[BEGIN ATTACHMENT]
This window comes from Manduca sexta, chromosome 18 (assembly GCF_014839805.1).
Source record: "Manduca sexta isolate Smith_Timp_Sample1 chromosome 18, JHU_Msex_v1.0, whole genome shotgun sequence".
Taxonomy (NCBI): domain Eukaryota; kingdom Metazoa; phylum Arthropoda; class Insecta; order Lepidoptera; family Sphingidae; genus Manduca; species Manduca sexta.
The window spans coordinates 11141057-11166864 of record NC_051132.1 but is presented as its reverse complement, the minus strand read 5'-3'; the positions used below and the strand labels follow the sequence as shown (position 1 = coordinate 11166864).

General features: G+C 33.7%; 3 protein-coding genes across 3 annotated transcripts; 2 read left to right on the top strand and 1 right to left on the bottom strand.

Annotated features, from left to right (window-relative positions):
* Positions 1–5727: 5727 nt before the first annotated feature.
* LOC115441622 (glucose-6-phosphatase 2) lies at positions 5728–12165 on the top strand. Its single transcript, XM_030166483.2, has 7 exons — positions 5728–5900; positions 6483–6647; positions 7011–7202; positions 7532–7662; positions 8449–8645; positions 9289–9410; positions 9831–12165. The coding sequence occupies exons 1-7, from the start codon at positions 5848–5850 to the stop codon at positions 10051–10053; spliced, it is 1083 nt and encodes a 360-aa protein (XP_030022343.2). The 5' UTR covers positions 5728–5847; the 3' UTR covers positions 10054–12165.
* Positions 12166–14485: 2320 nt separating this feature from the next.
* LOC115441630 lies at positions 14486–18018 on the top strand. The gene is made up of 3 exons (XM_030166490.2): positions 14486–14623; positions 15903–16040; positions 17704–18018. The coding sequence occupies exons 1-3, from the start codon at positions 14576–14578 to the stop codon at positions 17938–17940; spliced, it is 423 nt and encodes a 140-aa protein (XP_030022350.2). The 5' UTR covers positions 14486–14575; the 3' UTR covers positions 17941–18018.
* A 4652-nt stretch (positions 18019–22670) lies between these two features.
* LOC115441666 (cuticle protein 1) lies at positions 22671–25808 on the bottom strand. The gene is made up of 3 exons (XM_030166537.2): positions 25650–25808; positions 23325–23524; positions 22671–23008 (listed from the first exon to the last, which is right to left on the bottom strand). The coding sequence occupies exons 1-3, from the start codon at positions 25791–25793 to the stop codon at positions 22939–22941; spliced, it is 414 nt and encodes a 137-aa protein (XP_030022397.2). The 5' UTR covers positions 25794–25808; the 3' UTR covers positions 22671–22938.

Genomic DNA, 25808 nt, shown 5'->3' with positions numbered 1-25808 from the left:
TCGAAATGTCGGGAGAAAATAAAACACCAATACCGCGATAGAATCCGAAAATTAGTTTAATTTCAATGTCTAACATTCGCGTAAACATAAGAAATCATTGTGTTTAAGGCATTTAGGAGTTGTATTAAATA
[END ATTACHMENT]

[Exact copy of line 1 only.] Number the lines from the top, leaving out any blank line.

This window comes from Manduca sexta, chromosome 18 (assembly GCF_014839805.1).